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Contact: Jake Fries, DNR Waupaca County Wildlife Biologist or 920-420-0384

DNR Confirms First CWD Detection In Wild Deer Harvested In Waupaca County

Baiting And Feeding Ban Renewed, Public Meeting Set

MADISON, Wis. – The Wisconsin Department of Natural Resources (DNR) confirms a wild deer tested positive for chronic wasting disease (CWD) in Waupaca County in the town of Harrison, within 10 miles of the Shawano, Marathon and Portage County borders. The deer was a hunter-harvested 2-year-old doe and is the first confirmed wild CWD-positive deer detection in Waupaca County.

The DNR and the Waupaca County Deer Advisory Council will be hosting a public meeting on Wednesday, Feb. 8, 2023, from 6 to 8 p.m.  The meeting will be held at:

Manawa City Hall
500 S Bridge St.
Manawa, WI 54949

DNR staff will provide information about CWD in Wisconsin, local CWD testing efforts and disease surveillance options being considered.        

As required by state law, the DNR enacts three-year baiting and feeding bans in counties where CWD has been detected and two-year bans in adjoining counties that lie within 10 miles of a CWD detection. Deer baiting and feeding have been banned in Waupaca County since 2014, initially due to CWD detections in farm-raised deer in Marathon County within 10 miles of the county border.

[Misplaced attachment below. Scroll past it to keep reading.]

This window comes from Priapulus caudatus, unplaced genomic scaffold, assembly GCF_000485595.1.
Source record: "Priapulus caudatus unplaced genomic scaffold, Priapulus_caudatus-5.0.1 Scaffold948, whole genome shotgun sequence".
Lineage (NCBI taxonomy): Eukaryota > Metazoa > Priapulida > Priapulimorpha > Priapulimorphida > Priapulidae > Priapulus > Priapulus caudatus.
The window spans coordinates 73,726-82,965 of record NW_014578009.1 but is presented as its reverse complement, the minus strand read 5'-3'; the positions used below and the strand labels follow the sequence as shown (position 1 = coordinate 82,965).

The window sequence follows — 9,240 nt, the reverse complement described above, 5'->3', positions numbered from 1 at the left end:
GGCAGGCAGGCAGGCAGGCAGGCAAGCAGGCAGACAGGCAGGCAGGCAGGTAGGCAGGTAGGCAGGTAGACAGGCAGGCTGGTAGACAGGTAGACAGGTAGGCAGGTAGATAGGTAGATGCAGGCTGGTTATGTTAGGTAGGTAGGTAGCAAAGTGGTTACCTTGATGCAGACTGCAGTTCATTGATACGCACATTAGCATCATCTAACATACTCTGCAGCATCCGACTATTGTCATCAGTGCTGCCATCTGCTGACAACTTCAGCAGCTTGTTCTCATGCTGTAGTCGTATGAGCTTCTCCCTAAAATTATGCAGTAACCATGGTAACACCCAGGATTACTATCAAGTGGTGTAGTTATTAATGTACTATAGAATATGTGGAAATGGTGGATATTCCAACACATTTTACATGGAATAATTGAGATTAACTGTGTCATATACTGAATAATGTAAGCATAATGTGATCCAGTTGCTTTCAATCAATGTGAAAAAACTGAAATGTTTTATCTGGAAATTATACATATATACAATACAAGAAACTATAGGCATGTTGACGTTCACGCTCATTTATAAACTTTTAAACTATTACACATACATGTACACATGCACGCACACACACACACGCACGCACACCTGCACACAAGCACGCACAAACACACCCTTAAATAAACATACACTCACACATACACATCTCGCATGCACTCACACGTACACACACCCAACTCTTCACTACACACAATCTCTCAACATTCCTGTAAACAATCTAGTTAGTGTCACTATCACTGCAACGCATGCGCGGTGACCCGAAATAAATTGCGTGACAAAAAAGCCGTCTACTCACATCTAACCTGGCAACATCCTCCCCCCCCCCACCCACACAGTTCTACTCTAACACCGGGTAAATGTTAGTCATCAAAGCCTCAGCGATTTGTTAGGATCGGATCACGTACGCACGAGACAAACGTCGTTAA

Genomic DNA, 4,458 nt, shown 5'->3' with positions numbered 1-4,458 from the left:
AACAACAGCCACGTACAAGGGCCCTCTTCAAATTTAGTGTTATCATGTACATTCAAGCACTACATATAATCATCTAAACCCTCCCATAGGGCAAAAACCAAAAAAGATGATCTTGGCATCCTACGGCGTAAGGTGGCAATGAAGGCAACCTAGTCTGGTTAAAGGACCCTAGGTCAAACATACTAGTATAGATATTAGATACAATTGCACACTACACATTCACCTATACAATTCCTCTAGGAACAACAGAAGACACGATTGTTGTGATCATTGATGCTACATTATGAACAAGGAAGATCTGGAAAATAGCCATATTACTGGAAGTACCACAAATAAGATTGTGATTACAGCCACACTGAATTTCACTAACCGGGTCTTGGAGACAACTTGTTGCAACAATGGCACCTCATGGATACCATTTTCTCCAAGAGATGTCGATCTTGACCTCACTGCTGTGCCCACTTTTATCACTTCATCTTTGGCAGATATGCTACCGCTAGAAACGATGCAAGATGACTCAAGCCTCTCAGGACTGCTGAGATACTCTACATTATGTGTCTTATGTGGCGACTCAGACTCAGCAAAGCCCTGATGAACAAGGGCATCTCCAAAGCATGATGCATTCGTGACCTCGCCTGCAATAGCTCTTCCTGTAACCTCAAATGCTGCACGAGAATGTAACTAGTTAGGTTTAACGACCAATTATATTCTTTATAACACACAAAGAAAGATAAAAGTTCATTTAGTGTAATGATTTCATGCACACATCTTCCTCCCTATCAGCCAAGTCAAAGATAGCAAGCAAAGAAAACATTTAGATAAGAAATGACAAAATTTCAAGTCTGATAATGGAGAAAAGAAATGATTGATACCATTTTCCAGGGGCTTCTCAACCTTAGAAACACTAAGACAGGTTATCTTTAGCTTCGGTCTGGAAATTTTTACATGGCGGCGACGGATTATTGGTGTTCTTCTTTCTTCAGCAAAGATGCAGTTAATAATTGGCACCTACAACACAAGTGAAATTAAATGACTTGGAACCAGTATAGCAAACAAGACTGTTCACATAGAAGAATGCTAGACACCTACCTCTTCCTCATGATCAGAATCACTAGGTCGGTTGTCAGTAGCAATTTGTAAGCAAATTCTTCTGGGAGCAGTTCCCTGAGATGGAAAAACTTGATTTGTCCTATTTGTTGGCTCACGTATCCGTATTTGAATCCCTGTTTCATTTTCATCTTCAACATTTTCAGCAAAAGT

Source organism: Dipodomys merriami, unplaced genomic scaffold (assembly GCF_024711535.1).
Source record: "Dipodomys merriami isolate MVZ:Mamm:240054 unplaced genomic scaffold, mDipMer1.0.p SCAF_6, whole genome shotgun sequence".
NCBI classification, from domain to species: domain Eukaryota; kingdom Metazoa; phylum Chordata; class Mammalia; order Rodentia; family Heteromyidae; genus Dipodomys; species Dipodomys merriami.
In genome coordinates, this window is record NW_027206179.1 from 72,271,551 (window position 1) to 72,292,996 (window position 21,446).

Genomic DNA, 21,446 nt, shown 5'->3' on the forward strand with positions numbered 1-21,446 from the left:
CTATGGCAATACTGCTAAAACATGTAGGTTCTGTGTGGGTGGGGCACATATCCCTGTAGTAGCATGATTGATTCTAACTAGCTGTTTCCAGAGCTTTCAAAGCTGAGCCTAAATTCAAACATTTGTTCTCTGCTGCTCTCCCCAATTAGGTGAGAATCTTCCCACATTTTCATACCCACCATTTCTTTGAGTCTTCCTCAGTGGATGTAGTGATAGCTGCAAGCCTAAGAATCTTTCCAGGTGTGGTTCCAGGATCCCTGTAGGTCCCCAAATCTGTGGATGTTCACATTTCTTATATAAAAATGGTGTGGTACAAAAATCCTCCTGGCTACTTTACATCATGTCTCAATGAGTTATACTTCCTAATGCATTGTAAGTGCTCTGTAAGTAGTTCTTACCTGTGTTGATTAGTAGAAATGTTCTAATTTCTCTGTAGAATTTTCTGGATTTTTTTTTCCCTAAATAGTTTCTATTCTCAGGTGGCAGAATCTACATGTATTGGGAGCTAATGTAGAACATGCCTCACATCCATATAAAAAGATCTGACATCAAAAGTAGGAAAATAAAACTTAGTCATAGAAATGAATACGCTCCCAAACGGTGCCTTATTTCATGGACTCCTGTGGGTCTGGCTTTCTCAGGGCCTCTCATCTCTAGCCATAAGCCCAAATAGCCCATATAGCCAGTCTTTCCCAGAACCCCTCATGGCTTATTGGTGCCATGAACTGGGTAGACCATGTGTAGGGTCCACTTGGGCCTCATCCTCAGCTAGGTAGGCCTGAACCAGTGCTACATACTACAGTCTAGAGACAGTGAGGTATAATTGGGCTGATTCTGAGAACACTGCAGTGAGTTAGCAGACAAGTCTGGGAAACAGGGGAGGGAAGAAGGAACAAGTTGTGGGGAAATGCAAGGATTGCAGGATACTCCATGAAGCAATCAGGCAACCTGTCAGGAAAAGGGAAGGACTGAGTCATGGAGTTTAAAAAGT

The ban has been maintained due to CWD detections in wild and farm-raised deer in adjacent counties within 10 miles, as well as CWD detections in farm-raised deer within the county. Following state law, the DNR will renew a three-year baiting and feeding ban in Waupaca County. Due to CWD-positive detections within Shawano, Marathon, and Portage counties, the current expiration date of the current baiting and feeding bans in those counties is unaffected by this recent detection in Waupaca County.

Baiting and feeding encourages deer to congregate unnaturally around a shared food source where infected deer can spread CWD through direct contact with healthy deer or indirectly by leaving behind infectious prions in their saliva, blood, feces and urine.

More information regarding baiting and feeding regulations is available on the DNR webpage.                                                    

CWD is a fatal, infectious nervous system disease of deer, moose, elk and reindeer/caribou. It belongs to the family of diseases known as transmissible spongiform encephalopathies (TSEs) or prion diseases. The DNR began monitoring the state's wild white-tailed deer population for CWD in 1999. The first positives were found in 2002.